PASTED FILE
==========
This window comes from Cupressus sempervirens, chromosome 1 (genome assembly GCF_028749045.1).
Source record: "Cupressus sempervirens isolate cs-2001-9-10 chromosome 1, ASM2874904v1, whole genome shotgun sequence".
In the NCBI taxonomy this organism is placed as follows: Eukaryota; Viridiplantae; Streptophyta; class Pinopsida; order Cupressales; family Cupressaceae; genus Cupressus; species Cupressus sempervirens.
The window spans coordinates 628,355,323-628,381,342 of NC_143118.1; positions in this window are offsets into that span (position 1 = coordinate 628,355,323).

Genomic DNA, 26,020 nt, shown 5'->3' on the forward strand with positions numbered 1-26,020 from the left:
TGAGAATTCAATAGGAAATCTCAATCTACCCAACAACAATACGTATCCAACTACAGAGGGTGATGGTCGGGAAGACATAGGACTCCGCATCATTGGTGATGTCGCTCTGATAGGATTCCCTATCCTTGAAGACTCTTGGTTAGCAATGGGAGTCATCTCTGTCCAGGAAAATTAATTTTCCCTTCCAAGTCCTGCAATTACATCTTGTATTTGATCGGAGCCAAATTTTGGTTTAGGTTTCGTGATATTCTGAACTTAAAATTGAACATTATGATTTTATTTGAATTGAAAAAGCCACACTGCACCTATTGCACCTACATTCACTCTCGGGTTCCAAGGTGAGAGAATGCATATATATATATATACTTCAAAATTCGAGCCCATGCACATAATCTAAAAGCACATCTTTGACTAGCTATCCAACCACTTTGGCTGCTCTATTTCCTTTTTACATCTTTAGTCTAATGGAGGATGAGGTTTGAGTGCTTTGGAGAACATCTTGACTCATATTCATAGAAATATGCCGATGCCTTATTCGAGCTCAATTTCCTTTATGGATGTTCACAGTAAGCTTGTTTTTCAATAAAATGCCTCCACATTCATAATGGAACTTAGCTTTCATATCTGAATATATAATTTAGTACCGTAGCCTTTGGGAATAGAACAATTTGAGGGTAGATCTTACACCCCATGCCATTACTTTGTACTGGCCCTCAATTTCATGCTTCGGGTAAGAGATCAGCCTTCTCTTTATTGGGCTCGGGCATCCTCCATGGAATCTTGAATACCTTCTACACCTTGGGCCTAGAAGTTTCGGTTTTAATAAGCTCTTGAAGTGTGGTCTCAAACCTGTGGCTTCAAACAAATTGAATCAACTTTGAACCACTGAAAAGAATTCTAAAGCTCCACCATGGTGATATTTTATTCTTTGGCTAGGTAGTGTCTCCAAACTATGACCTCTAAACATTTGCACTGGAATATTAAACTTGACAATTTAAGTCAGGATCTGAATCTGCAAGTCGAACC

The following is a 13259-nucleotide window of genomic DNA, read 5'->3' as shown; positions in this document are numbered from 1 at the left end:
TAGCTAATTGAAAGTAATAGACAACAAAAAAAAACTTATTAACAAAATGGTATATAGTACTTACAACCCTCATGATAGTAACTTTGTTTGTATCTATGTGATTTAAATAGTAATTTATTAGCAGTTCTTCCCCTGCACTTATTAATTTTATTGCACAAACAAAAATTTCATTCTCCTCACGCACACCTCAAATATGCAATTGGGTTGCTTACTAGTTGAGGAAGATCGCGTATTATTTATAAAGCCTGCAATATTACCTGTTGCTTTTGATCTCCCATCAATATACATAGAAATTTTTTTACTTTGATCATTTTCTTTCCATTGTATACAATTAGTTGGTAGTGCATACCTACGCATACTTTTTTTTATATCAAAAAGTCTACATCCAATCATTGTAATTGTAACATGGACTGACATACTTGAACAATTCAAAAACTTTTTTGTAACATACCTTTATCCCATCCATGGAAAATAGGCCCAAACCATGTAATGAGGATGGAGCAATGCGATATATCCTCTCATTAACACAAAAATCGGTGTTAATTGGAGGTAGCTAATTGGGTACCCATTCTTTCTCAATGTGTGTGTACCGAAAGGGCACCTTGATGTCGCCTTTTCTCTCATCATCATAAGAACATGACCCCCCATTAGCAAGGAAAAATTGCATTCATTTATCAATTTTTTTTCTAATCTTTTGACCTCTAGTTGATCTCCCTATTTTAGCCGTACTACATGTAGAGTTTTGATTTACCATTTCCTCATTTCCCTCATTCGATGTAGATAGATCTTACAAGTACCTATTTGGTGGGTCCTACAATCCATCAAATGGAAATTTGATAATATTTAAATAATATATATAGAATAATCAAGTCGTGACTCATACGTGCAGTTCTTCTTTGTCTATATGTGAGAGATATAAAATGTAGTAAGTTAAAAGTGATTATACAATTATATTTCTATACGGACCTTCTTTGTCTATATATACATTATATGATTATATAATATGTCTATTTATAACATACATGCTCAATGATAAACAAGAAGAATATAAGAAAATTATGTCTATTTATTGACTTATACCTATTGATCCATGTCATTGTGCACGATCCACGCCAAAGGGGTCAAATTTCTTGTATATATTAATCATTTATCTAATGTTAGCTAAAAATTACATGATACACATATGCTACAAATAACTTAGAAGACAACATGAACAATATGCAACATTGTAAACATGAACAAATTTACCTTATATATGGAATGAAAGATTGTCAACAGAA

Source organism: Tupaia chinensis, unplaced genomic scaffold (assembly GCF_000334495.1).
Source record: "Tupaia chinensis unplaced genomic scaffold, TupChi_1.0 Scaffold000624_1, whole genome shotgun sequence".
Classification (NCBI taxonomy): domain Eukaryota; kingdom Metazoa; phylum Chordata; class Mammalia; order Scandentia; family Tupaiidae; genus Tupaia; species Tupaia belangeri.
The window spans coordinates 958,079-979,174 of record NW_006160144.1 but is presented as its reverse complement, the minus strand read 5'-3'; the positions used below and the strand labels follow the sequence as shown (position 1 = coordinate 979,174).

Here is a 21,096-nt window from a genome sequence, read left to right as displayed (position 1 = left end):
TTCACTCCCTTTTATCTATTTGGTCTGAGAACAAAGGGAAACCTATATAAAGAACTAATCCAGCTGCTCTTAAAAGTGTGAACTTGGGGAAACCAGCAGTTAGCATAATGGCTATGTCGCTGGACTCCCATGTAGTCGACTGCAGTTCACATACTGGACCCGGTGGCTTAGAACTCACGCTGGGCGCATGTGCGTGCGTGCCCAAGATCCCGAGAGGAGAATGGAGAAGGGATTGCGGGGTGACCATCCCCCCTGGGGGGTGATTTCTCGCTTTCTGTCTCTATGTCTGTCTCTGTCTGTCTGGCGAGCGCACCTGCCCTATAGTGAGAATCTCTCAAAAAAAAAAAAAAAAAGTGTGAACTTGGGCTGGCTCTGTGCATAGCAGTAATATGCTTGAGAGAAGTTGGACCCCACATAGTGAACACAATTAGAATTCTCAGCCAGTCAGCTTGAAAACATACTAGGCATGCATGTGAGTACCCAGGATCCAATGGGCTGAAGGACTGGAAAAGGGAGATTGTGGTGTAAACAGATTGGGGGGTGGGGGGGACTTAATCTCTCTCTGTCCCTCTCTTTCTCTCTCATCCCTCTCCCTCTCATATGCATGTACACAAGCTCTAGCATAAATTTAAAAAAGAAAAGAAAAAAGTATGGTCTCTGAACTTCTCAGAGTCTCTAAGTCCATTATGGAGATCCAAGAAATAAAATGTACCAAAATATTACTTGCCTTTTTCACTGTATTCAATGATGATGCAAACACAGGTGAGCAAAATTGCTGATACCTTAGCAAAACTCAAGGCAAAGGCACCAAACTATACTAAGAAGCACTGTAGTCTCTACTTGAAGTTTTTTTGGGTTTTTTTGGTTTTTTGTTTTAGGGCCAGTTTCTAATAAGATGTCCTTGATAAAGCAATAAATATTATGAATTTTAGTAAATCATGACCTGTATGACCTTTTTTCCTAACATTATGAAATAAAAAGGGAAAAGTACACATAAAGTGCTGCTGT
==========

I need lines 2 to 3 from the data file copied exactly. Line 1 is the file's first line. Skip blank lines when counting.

Source record: "Cupressus sempervirens isolate cs-2001-9-10 chromosome 1, ASM2874904v1, whole genome shotgun sequence".
In the NCBI taxonomy this organism is placed as follows: Eukaryota; Viridiplantae; Streptophyta; class Pinopsida; order Cupressales; family Cupressaceae; genus Cupressus; species Cupressus sempervirens.